A Brief History of the Adventuring Company TFC (Task Force Chimera)

# Part 2, Chapter 12a. **That Night...** **Arthur** *Again your dreams are troubled.* Arthur stands in a court.  Ladies in fine outfits breeze past him, chatting with each other and with finely dressed young men.  All the men are handsome, with finely chiseled features atop muscular, toned bodies.  Their clothing accentuates their figures, with plunging necklines displaying six-pack abs, tanned to the golden tone of a well cooked bird.  Muscles bulge in the right places, and trim waists accentuate a triangular figure.  Arthur watches as they pass by him.  He feels ungainly and out of place, in unfashionable clothing that is baggy in the wrong places.  He tries to get the attention of a lady, but she simply stares through him as she passes by. Music starts, and everyone begins an intricately choreographed dance that leave Arthur stuck in the middle.  He’s pummeled by stray arms and kicked by errant legs as the dancers sway, and weave, and glide around him.  Stumbling toward what he thinks is the wall, he is assailed by twirling women with razor sharp edges on their dresses.  Arthur looks down and sees he’s in dark brown shabby breeches that were last fashionable in the previous century.  His legs are sliced open and blood pours down his legs and drips onto the floor.  He’s embarrassed that he’s messing up the floor and feels an urge to get out of the way.  Sharp fingernails scratch his face and neck, leaving gouges that drip onto a cream-colored shirt, four sizes too large for him.  He makes his way to what he thinks is the “outside” of the dancers’ pattern, when he is confronted by a dark-haired woman.  She is wearing a ruffled gown in a sunshine yellow with white and blue bows sewn around each layer.  She has a wand in her left hand and a dance card in her right.  “Oh Arthur!  There you are!  I’ve been looking for you,” she says in an unsettling voice.  He knows that his name is in every space on her dance card.  He stammers a few syllables, when she opens her mouth in a wide, toothy grin.  Her teeth are as sharp as a wild animal, and her mouth grows and grows until it is larger than her entire face, her entire head.  As it grows, she keeps saying, “Arthur, don’t you want to dance?  Come and dance with me Arthur!” Whirling around, he runs for the door that he can now see, so very far away.  Every one of the dancers is between him and the door, twirling around, coming together with their hands above their heads, then pulling apart to twirl around again.  He pushes through the couples, who largely ignore him.  The men have daggers that they slice him as he passes and the women have their razor dresses that draw blood.  He pushes through, shoving people out of his way as he runs faster toward the door.  He finally shoves the last couple of dancers apart and sees a set of carpet covered steps leading up to the door.  Suddenly the dark haired woman steps in front of him.  “Arthur, you can’t go!  You must dance with me!”  The dance card in her hand is now a spell book, and the wand in her hand is now a serpent, coiling around her arm.  As he finds himself rooted to the spot, the snake’s mouth opens up to swallow him whole.   **Dillium** *Again, your trance is troubled.* Dillium strides purposefully down the central aisle of a large temple.  Light streams in through open windows creating beams of light that show random bits of dust floating in the air.  She knows that this is a temple to her god, but the walls and features recede from her sight when she tries to focus on them.  People all around her go about mundane business.  One washes dishes, while another spins yarn.  A baby is breastfed while another child clings to his mother’s apron strings.  A cobbler attaches the sole of a shoe.  A seamstress sews an elaborate dress.  Nowhere does she see the dean, or prior, or whomever runs this temple.  A woman beats the dust from a carpet.  A household servant is berated by his master for some minor transgression.  A barrel-maker with the head of a wasp shapes a wooden slat, his very human hands gripping the draw-knife loosely.  A matron of a tavern or bar with the head of a guinea pig seats a young couple who are squirrels in human clothing, their bushy tails emerging from places that human clothing has no place for bushy tails to emerge from.  As she looks around, Dillium notes the people become more and more bizarre, and are doing things that should not be done in temple dedicated to Ilmater.  An ox-headed farmer plows a furrow in the stone floor, his plow pulled by a matched pair of frogs with dog legs.  A rabbit in hide some sort of lacquered armor wields a long, curved sword against a giant bat with a straight sword.  Suddenly Dillium sees the altar ahead, manned by a giant spider, who is wrapping up a human-sized creature in webbing.  “I’ll do you next,” the spider says to Dillium. She turns to run, but Zander and Arthur are right behind her.  She smashes into Zander, but as she looks up (and up… they are tall guys), Arthur’s helmet is empty.  Zander’s helmet contains the head of a cat, whiskers poking out from the opening of the visor.  In confusion, she looks around and sees Novos and Felicity standing to either side.  Before she can ask what is going on, Novos opens his mouth, and beetles spill out onto the floor, skittling their way over to her.  Panicked, she looks at Felicity, whose eyes have been replaced with the many-faceted eyes of a housefly.  She reaches out to Felicity, but it’s the leg of a bug that reaches out.  Dillium screams as it touches her.     **Felicity** *Again your dreams are troubled.* Felicity stands on a platform near the entrance to the chamber.  Before her, her friends and relatives battle an ancient horror—the avatar of Tiamat \[1\].  Zander is in red dragonscale armor, meticulously crafted of the hide of Crementor the Orphan-maker, a ridiculously long firebrand sword casting fireballs at the monster.  Arthur’s armor shines blindingly golden, emblazoned with the holy symbols of his god and with his county.  His sword glows with the light of the sun, and his every hit thunders through the cavern.  Novos is a dark streak, his dagger and short sword wreaking havoc on the last of the avatar’s court as he plunges it into one aberration after another.  Pocky --- Sir Mikel now, leads a charge of light cavalry into the flank while Baron Atticus charges with a company of lightly armored *landsknecht* into the other flank.  Bishop Dillium’s priests are scattered around keeping the warriors on their feet while Sir Dalton’s archers harry the many heads of the beast.  “My Lady, the shield is prepared,” the senior mage, Divinister Major Grelex says.  The force shield will keep the avatar off Felicity while she first attracts her attention and then blasts her with the carefully prepared spells she has waiting.  World-changing spells, Felicity is one of a very few who know of them, and even fewer that can cast them.  This will be the last attempt to purge Tiamat’s avatar.  They need a pool of its blood for the next part of the quest, and failure means that the deities have to get involved, or the Realms will be forfeit.  All this runs through her mind instead of the calm breathing techniques the queen taught her.  Still, it is time. Felicity steps up behind the shield.  She starts by bind the mouth of the green head before it can breathe choking gas on Atticus’ formation.  “KEKIZAL!”  she commands, pointing her favorite wand at the head.  She sneezes as butterflies fly out of her nose.  Alarmed, she points at another head.  “ALKETIN BLELIND!”  A streak of light flies from her wand.  Streaking toward the blue head, it grows longer and wider before manifesting just in front of the blue head as a huge mirror.  The blue head gazes into the mirror for but a moment, then smashes it with his forehead, raining shards down upon Zander and his knights. “What is going on?” Felicity demands.  She chooses another wand and glances up in time to see the chromatic dragon stomp on three knights, flattening them.  The green head breathes a cloud of greenish gas that the lightly armored troops ignore for a moment.  They do have to breathe, though, and suddenly most of the formation is doubled over with wracking coughs. “BELIZAL RATAAK!” Felicity commands.  Fire streaks from the new wand, but it only makes it halfway to the avatar before it explodes harmlessly. “My Lady!  What troubles thee?  Thou MUST cast the Kwedizan Karabach spell soonest!”  the junior Thaumaturge says anxiously. “I am aware,” Felicity responds absently.   ‘Let’s try something easier and work up,’ she thinks.  “ZOOT!” she says, casting *Magic Missile*, one of the simplest spells in her arsenal.  Fifteen darts fly from her hand, but instead of hitting the avatar, each one sputters out and hits a different part of the cavern floor, sending stone shards in all directions.  One of the darts manages to directly impact a horse in Sir Mikel’s  formation, and suddenly the horse is a giant porcupine.  This comes as quite a shock to the rider, who now has quite a large number of quills sticking into parts that don’t normally have quills, and the next three horses, that each run into the porcupine and its quills.  “BLOOP!”  She commands, expecting a lightning bolt to fly from her wand.  Instead, green turtle sails out and falls into the party of paladins at the avatar’s feet.  Already half of them are gone. “Flapat Briligazar!”  A huge fireball goes off at her feet, incinerating her and most of the mages standing around her.  Fortunately the shield keeps much from leaking out toward the triumphant avatar.   \[1\] [https://forgottenrealms.fandom.com/wiki/Tiamat](https://forgottenrealms.fandom.com/wiki/Tiamat)   **Novos** *Again, your dreams are troubled.* “Alms!  Mister, can you…”  A wracking cough doubles Novos over.  Dressed in his finest, Novos fondly remembered that this was one of his favorite suits back when he could walk on his own.  Now it is mostly rags.  His long stringy hair gets in his face and he puts the stump of his arm up to “cover” his cough.  A passer-by aims a kick at him, and Novos falls over, still coughing.  The cold of the dirt street is somewhat comforting, but it makes the cough worse.  As he feels the fit coming to an end, he sits up in time to feel the first drops of a coming rainstorm.  As cold as it is, it might even turn to sleet by the afternoon, making his life that much more miserable.  Novos half slides, half-drags himself over to a doorway.  His useless legs follow, but remain in the way as people try to walk around him.  “Alms?” he asks plaintively, hoping someone will take pity.  A pair of heavy boots stops in front of him.  He knows these boots, and the trousers that come above.  “Good afternoon, constable,” he says looking up into the face of one of the town’s guardsmen.  Sometimes they will do him a good deed and point out which tavern might allow him to turn up at the back door for scraps. “Old man, I believe I have told you more than once.  We don’t want your kind here.  Get out of here before someone has to put their hands on you to throw you out.”  Constable ‘Knobby’ Knobsworth is not the kind one, but at least he doesn’t usually kick Novos. “I wonder if you might see your way to—” Novos begins.  In the back of his mind he realizes this is the first person to acknowledge him since that girl pointed at him and laughed yesterday. “No.  Git.”  He nudges Novos’ useless legs out of his way as he keeps on walking.  Novos doesn’t feel them, but it does spin him around so that he’d looking at the door.  It’s painted black, though the paint is old and peeling.  He looks up to see a discrete door knocker.  With a start he realizes that this door leads to a safehouse for the organization he used to lead, years ago.  Reaching up with his one good hand, he barely is able to touch the doorknob.  By instinct more than memory, he knocks on the door in a particular pattern.  He can vaguely hear the echoes from the inside.  If the building is more or less empty, he might be able to let himself in and at least get out of the cold and the freezing slush that is coming.  Wishing he had his tools, he reaches up again, wishing the door is unlocked.  He has nothing to check for traps with, so he just hopes that the building is empty.  Suddenly the door springs open.  A man stands in the open doorway.  Looking down, he sees Novos.  A sneer crosses his face.  “Oh.  It’s you.  How dare you--?” “Please.  It’s cold and I’ve nowhere to go.” “And you can’t come here.”  The door slams shut, and Novos is barely able to pull his hand back in time to avoid it being caught. With a heavy sigh, Novos turns around to try to find some other place to shelter.  Behind him, he hears the door open again.  Turning with relief, he feels the cold steel of a sword pierce his back and sees it come out his chest.  The sword twists around, then is yanked back.  Novos feels the boot on the back of his neck as he is shoved forward out into the muddy street.  No word is spoken as the door slams shut again.  In mere minutes, Novos’ eyes shut for the last time.     **Zander** *Again, your dreams are troubled.* Zander is shoved out of the cart.  Stumbling, he drops to one knee on the hard cobblestones.  “Come on, you.  Get up!” a gruff voice orders him.  Without waiting for him to comply, a strong hand grabs Zander’s shoulder and heaves him up.  Zander’s hands are tied behind his back.  He’s long since lost feeling in his hands, the bindings are so tight.  Again, he flexes futilely, but he just can’t get leverage to break free.  Once on his feet, he’s roughly shoved toward the steps.  The mood of the crowd is tense.  Zander can hear vendors in the throng selling sausages.  The spoiled vegetables are free.  A green-ish turnip smacks into the side of Zander’s face, but fortunately it’s so badly rotted that it simply leaves a nasty smear.  Laughter breaks out and out of his view, someone pats the youngster on the back for his excellent aim.  Catcalls and vulgar shouts are directed at Zander as he climbs the narrow steps to the top.  “Hey there good fellow.  Give me a hand going up, for I’m sure I’ll find my way back down on my own,” Zander quips.  On the platform, a man in a black hood and robe awaits. “Zander Roaringhorn,” a crier reads to the crowd from a scroll he has memorized.  “You have been tried and found to be a traitor to the people.  You now pay for those crimes.”  To the headsman, he says simply, “Carry out the sentence.” “Wait, don’t I get a last word, or consolation by a priest?”  Zander asks. “That is your last word,” is the reply.  The headsman spins Zander around so he is facing the people.  Grabbing the rough wool tunic Zander is wearing, he rips it off his back, exposing his neck and shoulders.  He pushes Zander down onto a rough plank, his chest half off the end.  One end of a rope is nailed onto the side of the plank, and the headsman lays the rope across Zander’s shoulders.  He cinches the rope tightly under a nail on the other side. “I say, that’s not really necessary, is it?” he asks the headsman.  The man simply grunts and cinches it tighter.  He picks up a wicked looking axe.  “As a nobleman, I deserve a sword rather than an axe.  Really, do I have to tell you everything around here?”  The headsman looks down at Zander.  Rather than answer, he steps back and lines up the ax with the back of Zander’s neck.  The crowd mostly quiets down as the violence becomes imminent. “Guess everyone can see you now, can’t they?” someone shouts from the gathered people.  The crowd twitters. “Get on with it!  I have a pie in the oven!” shouts an old woman.  The crowd rewards the witticism with another twitter. Though he can’t see it, the headsman makes a show of practicing his swing a couple of times before he brings the heavy axe down on Zander’s neck.  His first blow hits high, striking low on the back of his head.  It’s enough to kill Zander, but not enough to sever his head.  A second blow is slightly low and not hard enough.  The crowd boos at the lack of skill.  Finally, a third attempt severs Zander’s head from his shoulders, and drops it neatly into a waiting basket.  Putting his axe down, the headsman reaches in and grabs the hair at the top of Zander’s head.  Holding it up high, he shows the head to the cheering crowd.  Turning, he grasps the head with both hands and thrusts it down on a stake that will later that day be placed over the south gate of the town. Loosening the rope, the headsman plants his boot on Zander’s shoulder and shoves him off the platform into the crowd below who scrambles to cut off scraps of clothing and small body parts as souvenirs.   **Pocky** Pocky wakes with a start and sits up suddenly.  Dillium, reading a book in the dim light of the pavilionsol, looks up.  Pocky looks like he is trying very hard not to cry.  Seeing Dillium is awake, he gets up and walks over.  Quietly, so as not to wake up everyone else, he says, “Grandma Dillium, I had a bad dream.” “Yes, I think everyone has been having them.  But, I’m not a grandmother, Pocky.” “I heard you telling Mr. Rorimhorn that you are older than everyone, even older than Arthur.  You must be old enough to be a grandma.” “Being a grandparent isn’t about age, it’s about having children, who then go on to have children themselves,” Dillium says, slipping into ‘teaching mode.’ “But you are really old.  Older than my Grandma, prolly.” With a slight smile, Dillium nods.  “Yes, Pocky, I’m probably older than your grandmother.”  Why don’t you try to go back to sleep.  It’s still many hours to daylight.” “I'm scared.  Promise you won't tell Mr. Rorimhorn?  He won't want me to be his squire if I get scared."   "I won't tell him." “Can I sit here with you?”  the boy asks. “Sure.  You can sit here with me,” Dillium replies. Fifteen minutes later, Pocky is leaning up against Dillium’s shoulder, snoring softly.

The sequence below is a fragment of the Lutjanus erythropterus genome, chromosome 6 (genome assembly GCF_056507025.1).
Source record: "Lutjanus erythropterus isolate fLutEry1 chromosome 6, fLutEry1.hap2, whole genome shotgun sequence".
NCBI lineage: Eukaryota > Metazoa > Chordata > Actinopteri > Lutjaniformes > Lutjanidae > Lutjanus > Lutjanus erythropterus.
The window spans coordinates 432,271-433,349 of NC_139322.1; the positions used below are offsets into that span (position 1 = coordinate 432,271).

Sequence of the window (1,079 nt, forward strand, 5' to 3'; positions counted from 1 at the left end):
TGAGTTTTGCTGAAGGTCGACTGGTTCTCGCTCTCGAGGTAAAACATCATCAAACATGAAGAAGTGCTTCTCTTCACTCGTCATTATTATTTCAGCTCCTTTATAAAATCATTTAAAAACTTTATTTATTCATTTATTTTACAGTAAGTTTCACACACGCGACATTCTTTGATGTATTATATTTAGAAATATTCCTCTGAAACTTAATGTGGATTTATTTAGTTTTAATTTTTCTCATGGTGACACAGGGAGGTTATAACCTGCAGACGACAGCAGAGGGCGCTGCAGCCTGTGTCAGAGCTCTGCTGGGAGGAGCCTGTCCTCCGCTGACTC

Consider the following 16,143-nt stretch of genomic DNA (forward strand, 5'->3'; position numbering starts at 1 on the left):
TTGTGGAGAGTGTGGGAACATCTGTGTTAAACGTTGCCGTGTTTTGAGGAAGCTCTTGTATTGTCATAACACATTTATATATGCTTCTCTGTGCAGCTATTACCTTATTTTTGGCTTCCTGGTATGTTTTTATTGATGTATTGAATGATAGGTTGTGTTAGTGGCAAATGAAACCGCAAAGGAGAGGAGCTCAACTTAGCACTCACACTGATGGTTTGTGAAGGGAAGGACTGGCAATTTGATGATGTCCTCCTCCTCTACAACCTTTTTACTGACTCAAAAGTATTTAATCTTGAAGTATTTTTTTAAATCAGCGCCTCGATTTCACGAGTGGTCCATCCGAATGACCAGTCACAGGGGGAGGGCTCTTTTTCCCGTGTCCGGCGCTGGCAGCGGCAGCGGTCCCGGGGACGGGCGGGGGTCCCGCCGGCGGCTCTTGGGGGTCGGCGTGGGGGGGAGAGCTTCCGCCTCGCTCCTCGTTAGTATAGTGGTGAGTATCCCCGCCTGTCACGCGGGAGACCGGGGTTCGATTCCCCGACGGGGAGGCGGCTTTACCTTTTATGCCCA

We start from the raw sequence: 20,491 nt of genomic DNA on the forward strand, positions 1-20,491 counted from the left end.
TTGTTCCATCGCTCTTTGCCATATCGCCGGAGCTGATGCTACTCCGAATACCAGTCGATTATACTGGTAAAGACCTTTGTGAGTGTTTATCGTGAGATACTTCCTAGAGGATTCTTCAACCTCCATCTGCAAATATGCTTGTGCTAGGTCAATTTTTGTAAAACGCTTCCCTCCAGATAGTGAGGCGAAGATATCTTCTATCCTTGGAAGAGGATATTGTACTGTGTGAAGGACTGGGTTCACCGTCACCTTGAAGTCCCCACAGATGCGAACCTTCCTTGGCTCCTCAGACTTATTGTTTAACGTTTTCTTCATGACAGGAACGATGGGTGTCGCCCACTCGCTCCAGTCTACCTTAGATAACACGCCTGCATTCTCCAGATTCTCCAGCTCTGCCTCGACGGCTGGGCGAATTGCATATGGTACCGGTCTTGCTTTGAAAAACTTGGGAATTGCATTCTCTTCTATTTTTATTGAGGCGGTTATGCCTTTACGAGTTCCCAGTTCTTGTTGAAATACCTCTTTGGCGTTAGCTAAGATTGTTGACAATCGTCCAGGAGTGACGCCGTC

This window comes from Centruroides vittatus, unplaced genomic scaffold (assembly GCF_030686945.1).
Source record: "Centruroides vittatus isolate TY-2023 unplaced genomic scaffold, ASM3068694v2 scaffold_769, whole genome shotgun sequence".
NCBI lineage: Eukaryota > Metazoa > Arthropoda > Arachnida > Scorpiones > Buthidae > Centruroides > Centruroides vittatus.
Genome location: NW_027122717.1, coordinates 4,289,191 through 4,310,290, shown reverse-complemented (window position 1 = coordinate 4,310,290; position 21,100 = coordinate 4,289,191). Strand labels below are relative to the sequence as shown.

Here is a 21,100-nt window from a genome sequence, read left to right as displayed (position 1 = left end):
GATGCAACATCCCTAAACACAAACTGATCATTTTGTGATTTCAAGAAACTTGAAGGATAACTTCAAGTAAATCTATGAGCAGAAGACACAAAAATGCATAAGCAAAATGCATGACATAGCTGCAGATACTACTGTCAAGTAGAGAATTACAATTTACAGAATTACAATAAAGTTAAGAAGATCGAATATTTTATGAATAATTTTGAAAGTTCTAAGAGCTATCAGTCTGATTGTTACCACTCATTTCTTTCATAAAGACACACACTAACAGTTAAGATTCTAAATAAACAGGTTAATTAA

2024-06-22 03:30:05